President Carter is asking Congress for authority to call up as many as 100,000 reservists on his own in an emergency to buttress the Rapid Deployment Force, Pentagon officials said yesterday.
That is twice as many as he has authority to call up now.
Studies of deploying the RDF to such a distant trouble spot as the Persian Gulf have shown that the active duty force might need help from more reserves than are quickly available under current law, Marine Lt. Gen. P. X. Kelley, RDF commander, said at a Pentagon news conference.
As a result, he said, the administration is trying to have the law changed so the president could activate as many as 100,000 reservists for 90 days without going to Congress for approval. Current law limits such a call-up to 50,000 reservists for 90 days.
Carter announced formation of the RDF some months ago as a way of moving troops quickly to trouble spots, such as the unstable and oil-rich Middle East.
Kelley's progress report on the RDF, which he commands from a special headquarters at Tampa, Fla., indicates that it is growing far beyond the originally advertised strength of 110,000 troops to about 300,000, counting reservists.
RDF is an umbrella term for existing units that would fight side-by-side under a unified command. Already tagged for possible assignment to an RDF operation are the Army's 32nd and 101st Airborne division and 24th Mechanized Division, and a Marine amphibious force of about 50,000 men. Those troops, together with associated Air Force and Navy units, could bring the active duty part of the RDF up to a strength of 200,000.
Kelley said some distant emergencies might require sending in as small a unit as a battalion -- about 800 troops -- while others might require the full RDF strength, plus reservists.
Most of the 100,000 reservists sought for quick call-up would come from drilling units on the reserve and National Guard forces of all four military services, not former servicemen going about their civilian pursuits as standby members of the Individual Ready Reserve.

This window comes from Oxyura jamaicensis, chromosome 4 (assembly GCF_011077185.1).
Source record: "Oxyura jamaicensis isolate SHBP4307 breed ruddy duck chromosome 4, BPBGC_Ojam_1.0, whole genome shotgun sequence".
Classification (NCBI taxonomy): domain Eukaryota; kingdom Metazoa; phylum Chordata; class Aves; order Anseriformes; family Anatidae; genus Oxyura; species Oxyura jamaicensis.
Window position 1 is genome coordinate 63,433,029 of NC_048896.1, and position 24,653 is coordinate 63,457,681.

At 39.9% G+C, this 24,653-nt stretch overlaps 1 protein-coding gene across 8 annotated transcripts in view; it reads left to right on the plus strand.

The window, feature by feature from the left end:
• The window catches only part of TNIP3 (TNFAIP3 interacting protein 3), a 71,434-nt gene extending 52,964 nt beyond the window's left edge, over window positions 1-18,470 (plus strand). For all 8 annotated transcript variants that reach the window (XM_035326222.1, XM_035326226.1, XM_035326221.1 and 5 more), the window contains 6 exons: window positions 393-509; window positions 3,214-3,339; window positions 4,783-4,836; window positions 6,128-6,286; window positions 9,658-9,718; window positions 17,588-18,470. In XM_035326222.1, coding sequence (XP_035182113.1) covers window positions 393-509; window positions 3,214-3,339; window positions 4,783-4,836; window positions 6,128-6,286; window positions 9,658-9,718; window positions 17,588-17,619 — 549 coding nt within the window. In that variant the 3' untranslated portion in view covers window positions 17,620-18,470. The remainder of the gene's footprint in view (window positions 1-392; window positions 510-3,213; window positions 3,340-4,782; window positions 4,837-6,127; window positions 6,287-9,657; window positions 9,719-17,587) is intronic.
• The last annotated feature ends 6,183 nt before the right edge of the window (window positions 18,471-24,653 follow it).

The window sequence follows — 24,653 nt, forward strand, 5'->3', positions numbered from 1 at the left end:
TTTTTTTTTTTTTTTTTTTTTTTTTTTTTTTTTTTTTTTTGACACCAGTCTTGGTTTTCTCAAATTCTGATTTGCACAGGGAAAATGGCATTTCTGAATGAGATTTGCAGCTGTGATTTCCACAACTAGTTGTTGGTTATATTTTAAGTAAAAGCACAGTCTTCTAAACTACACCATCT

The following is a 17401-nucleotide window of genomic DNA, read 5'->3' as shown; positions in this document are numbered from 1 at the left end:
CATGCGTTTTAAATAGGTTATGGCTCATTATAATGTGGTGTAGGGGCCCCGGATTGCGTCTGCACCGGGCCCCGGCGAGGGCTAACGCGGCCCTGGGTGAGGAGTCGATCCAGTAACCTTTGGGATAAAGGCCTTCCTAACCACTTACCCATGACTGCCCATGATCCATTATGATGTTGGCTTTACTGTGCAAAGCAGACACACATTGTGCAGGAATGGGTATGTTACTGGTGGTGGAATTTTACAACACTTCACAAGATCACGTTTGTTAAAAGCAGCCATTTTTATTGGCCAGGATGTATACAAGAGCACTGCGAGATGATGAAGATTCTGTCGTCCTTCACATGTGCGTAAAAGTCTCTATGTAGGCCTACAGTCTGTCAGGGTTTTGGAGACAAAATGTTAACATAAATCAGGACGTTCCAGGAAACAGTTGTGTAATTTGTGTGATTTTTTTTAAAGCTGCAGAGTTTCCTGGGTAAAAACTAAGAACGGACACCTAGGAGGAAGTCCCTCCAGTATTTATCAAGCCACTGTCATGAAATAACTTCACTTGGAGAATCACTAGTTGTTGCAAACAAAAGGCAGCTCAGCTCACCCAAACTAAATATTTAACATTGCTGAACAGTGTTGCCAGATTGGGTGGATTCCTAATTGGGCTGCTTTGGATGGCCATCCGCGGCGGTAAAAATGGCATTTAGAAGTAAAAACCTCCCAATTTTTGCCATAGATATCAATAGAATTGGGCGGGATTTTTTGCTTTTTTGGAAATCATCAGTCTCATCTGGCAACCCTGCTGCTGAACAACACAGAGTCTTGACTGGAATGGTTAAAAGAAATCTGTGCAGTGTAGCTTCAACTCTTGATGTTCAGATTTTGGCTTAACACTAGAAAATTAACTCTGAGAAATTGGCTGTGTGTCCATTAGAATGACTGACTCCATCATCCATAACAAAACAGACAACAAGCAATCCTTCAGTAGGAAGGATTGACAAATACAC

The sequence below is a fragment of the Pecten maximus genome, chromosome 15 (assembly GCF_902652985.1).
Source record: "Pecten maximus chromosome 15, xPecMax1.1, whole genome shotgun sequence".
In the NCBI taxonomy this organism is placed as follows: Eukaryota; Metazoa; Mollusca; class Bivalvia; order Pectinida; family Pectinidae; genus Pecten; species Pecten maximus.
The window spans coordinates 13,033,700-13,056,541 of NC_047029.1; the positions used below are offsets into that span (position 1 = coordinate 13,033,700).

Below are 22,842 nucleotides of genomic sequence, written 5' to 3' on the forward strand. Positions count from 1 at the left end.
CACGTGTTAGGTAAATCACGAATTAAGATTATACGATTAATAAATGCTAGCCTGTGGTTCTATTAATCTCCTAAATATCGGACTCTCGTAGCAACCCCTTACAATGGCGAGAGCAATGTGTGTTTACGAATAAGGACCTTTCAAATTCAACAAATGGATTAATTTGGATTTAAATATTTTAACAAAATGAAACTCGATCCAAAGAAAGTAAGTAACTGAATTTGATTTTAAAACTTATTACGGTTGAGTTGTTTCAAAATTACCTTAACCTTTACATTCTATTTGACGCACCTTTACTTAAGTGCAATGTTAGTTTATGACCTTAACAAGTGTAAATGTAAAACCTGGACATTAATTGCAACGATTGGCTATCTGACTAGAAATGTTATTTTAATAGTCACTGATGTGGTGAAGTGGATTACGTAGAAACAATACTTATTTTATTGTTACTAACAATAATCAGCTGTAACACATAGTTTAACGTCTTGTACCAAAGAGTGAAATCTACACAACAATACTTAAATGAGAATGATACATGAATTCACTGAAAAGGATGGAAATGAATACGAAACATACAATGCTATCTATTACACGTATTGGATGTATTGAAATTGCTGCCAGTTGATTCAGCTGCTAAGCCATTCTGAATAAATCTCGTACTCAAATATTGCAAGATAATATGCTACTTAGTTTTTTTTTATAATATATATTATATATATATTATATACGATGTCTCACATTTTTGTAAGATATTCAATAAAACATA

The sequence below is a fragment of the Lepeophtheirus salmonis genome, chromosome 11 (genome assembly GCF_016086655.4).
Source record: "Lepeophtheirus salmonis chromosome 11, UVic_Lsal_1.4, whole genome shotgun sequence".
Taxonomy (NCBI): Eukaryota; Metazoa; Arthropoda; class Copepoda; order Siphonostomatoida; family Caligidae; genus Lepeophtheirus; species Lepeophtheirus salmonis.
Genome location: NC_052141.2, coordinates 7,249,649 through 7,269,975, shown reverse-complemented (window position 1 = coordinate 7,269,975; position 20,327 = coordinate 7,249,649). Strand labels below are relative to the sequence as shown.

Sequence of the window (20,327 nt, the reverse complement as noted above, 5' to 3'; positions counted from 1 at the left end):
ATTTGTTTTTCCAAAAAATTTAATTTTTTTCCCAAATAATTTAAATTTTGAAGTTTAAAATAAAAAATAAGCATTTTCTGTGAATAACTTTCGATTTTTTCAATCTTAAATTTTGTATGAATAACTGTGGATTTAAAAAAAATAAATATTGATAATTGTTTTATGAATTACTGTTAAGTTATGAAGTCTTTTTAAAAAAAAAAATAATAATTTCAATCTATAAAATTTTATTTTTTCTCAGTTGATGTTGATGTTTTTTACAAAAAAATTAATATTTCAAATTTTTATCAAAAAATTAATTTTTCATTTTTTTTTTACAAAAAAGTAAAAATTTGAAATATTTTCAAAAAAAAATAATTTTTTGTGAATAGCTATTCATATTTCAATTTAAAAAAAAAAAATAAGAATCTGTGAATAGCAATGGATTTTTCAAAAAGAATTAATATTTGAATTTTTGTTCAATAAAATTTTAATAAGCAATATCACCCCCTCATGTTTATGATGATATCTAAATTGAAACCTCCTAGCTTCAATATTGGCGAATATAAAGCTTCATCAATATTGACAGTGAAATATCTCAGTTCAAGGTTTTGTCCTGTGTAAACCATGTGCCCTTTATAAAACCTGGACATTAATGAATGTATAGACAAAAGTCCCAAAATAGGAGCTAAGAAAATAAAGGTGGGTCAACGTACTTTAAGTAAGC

The House Armed Services personnel subcommittee is expected to open hearings next week on Carter's reserve legislation. The Pentagon, in a letter accompanying the proposed reserve bill, said "almost half" of the 50,000 reservists who could be called up under current law would be assisting in airlifting troops to a crisis area.
Authority to activate 100,000 reservists, the Pentagon said, would facilitate a "balanced" call-up. Also, said the Pentagon, planners could count on using some of the 100,000 reservists to fill gaps left by NATO forces that had to be deployed outisde the alliance.
Kelley, who has been running the RDF from Tampa since March 1, said he and fellow commanders, in focusing on the Middle East and Persian Gulf, became convinced that getting there first was vital.
It "changed the whole calculus" of potential conflicts if American forces beat the Soviet military to a crisis area, he said.
In viewing likely trouble spots around the world, Kelley said: "I don't think there is an area in the world as critical to western civilization as the Middle East and Persian Gulf." Losing the oil there would be "absolutely catastrophic," he said.
While Kelley gave his progress report, Marines worked 13-hour days at Wilmington, N.C., loading ships with tanks, artillery, ammunition and amphibious tractors for the RDF. The two ships, Jupiter and Meteor, will be among seven sailing to the island of Diego Garcia in the Indian Ocean next month. They will remain anchored in a lagoon there until called upon for military exercises or to resupply troops of the RDF deployed in a crisis in that distant area of the world.
The U.S. government plans to build 15 ships eventually, specifically designed to carry armor, food and other supplies for the RDF. But seven cilivan cargo ships have been chartered in the meantime by the Military Sealift Command as a stopgap measure.
Navy Secretary Edward Hidalgo and Marine Commandant Robert H. Barrow flew to Wilmington Tuesday to inspect the ships and talk to Marines loading them.
"An incredible performance," said Hidalgo in marveling at the speed and skill in which the Jupiter and Meteor had been loaded with M60 tanks, 155-millimeter howitzers and military vehicles of various sizes.
The fact that the ships will soon be on their way to the Indian Ocean, Hidalgo said, "shows that we can move our frontiers of response forward and sends a very strong signal" to the rest of the world.
Barrow said the seven support ships in the Indian Ocean will be "a way of shortening the response time" for U.S. military forces.
The five other ships to join the Jupiter and Meteor at Diego Garcia are the cargo ship Mercury, the oiler Sealift Pacific, the water tanker Zapata Patriot and the food and ammunition ships American Champion and American Courier. All will be manned by civilian crews.